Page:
Mona Lisa replica sells for €2.9 million at auction
The owner defended his "Mona Lisa" painting as the original Leonardo da Vinci canvas. It sold for 10 times its auction estimate.
A fake of Da Vinci's masterpiece known as the Hekking Mona Lisa was sold at Christie's Auction House in Paris on Friday. The painting fetched €2.9 million ($3.44 million). Auction organizers had estimated its price at between €200,000-€300,000.
Named after the former owner Raymond Hekking, the replica artwork is thought to have been painted in the early 17th century by an anonymous Italian artist.
In the 1960s, Hekking, an antique dealer based in southern France, passionately defended the painting as the real canvas by the famous Italian Renaissance painter, Leonardo da Vinci.
'Bought for 3 pounds'
"He would dedicate the rest of his career to proving that the work by Leonardo da Vinci was the one he had bought for £3, while the work in the Louvre was a copy," the auction house says on its website.
Pierre Etienne, international director of Old Master Paintings, has no doubt that "it is not the Mona Lisa, it is the Hekking Mona Lisa."
The world-famous Mona Lisa was stolen from the Louvre in 1914, and Hekking was soon convinced the painting returned to the gallery was not really the original at all — the one in his possession was the real Mona Lisa, he claimed.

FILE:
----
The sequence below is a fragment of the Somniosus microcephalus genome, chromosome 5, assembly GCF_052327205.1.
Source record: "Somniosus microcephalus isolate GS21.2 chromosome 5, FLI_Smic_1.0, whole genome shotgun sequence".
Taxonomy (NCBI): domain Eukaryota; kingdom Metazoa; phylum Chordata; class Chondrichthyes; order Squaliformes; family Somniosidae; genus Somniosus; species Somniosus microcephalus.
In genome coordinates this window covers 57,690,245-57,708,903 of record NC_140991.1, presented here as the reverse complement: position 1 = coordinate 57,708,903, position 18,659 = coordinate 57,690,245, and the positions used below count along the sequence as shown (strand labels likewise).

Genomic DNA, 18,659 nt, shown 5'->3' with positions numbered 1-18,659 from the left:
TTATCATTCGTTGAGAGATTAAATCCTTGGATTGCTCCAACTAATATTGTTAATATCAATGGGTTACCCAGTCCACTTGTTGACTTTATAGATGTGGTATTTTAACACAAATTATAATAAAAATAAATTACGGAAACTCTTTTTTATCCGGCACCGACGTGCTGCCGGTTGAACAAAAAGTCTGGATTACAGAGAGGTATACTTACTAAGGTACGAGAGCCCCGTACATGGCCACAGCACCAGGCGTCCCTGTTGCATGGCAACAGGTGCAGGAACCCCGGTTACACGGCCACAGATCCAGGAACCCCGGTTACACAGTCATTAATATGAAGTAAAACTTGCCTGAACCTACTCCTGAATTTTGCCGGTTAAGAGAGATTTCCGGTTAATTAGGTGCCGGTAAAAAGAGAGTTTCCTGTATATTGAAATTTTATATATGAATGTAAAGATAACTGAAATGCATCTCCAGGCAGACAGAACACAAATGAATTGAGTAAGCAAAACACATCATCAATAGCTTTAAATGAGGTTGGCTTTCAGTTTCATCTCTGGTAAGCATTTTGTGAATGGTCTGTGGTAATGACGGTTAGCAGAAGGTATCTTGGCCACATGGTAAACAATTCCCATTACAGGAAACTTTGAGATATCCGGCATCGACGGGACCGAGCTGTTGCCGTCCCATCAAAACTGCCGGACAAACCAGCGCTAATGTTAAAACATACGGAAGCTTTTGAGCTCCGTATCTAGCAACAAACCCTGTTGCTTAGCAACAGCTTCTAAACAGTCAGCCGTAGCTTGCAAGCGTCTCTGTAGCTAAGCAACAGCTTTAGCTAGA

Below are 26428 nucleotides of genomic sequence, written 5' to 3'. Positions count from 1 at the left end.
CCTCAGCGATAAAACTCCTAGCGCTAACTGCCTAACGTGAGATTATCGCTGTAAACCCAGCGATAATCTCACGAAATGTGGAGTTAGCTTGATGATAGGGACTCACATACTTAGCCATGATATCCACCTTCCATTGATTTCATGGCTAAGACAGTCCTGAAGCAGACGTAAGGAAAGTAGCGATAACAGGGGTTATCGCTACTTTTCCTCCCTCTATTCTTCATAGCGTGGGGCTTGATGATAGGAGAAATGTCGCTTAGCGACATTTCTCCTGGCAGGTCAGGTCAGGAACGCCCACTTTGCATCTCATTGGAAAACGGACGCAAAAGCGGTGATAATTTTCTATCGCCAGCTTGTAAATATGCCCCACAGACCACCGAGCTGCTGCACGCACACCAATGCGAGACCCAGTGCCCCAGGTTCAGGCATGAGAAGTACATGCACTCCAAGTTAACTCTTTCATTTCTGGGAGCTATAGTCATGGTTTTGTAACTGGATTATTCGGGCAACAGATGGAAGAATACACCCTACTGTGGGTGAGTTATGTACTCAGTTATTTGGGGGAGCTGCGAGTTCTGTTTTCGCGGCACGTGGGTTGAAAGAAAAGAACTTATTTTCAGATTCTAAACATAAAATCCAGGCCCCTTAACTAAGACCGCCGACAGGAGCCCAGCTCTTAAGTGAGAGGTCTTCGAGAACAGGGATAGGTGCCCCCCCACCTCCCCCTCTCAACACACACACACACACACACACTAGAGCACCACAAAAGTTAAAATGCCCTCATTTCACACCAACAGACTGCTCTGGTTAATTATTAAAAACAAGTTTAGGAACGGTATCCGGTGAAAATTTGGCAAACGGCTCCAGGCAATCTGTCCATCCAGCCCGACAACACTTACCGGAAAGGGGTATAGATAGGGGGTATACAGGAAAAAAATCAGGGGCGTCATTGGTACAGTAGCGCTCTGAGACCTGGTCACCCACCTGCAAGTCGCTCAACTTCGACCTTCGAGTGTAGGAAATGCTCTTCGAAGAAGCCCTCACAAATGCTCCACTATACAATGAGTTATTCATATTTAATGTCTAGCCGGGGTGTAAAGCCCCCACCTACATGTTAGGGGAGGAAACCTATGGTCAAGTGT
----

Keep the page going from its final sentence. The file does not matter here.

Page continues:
Fascination for the Mona Lisa
Improbable as it seemed, the art historical community took the claim seriously.
According to Christie's, Etienne has uncovered correspondence and articles written in French, English and Russian that were all willing to consider the claim that the painting might be the original.
Upon Hekking's death in 1977, the replica was passed on to his family who have decided to put it up for sale.
"This work and its history illustrate the fascination that the Mona Lisa and the aura of Leonardo da Vinci have always held," Christie's said.
Quoting Etienne, the auction house added that the replica "is not as compelling as the work in the Louvre but it conjures something of that world and, in a world of images, in which only the strongest ones stay in our mind, allows the dream to go on."